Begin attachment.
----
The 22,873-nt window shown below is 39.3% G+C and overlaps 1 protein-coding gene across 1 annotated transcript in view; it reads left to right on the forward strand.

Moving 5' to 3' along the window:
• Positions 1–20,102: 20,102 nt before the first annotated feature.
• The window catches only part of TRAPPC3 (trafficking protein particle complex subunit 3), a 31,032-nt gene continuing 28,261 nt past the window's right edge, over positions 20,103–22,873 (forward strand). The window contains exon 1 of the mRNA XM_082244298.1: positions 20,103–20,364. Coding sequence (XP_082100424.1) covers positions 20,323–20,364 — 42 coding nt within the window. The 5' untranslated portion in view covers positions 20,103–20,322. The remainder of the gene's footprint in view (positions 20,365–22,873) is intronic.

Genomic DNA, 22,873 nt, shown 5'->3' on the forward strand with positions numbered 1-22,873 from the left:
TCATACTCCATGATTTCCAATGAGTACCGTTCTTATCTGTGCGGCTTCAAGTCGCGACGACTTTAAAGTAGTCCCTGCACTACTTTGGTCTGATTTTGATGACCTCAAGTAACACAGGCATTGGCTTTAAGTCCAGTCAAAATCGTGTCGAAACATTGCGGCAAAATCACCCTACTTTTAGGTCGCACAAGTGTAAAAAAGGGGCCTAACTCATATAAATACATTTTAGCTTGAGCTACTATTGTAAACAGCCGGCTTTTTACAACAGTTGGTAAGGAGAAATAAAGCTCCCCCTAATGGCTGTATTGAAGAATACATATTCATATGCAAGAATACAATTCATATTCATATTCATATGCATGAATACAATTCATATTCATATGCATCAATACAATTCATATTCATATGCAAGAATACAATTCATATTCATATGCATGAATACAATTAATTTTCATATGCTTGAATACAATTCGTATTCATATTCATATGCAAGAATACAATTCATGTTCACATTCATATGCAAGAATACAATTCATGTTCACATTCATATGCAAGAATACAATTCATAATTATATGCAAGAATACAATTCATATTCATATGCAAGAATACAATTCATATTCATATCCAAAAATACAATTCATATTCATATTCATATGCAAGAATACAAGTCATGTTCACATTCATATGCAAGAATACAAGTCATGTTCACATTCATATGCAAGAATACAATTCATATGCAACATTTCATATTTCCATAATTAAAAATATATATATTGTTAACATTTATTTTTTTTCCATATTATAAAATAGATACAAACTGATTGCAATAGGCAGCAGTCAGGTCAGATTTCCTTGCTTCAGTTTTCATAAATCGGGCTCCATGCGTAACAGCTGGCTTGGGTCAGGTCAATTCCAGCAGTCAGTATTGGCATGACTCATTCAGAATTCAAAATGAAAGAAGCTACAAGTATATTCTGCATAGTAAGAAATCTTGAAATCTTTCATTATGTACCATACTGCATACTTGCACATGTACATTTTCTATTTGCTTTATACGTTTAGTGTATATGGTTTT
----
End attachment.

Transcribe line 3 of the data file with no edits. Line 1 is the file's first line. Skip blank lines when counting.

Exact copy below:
• Positions 1–20,102: 20,102 nt before the first annotated feature.